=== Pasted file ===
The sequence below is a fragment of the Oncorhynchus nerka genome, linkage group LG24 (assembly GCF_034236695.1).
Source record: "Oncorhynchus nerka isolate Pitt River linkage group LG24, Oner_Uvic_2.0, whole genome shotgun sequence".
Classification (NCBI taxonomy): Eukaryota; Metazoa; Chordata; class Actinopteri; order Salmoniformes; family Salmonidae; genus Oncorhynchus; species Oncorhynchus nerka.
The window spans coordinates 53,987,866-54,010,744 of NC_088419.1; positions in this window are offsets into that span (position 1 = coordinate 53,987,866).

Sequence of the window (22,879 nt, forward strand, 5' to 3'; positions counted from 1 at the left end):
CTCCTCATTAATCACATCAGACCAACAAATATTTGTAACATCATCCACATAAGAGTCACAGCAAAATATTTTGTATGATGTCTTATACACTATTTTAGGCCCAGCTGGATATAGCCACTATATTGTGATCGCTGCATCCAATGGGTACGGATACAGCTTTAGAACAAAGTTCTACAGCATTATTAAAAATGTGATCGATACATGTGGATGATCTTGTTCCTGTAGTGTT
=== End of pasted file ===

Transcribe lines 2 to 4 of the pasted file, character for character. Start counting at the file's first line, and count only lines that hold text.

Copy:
Source record: "Oncorhynchus nerka isolate Pitt River linkage group LG24, Oner_Uvic_2.0, whole genome shotgun sequence".
Classification (NCBI taxonomy): Eukaryota; Metazoa; Chordata; class Actinopteri; order Salmoniformes; family Salmonidae; genus Oncorhynchus; species Oncorhynchus nerka.
The window spans coordinates 53,987,866-54,010,744 of NC_088419.1; positions in this window are offsets into that span (position 1 = coordinate 53,987,866).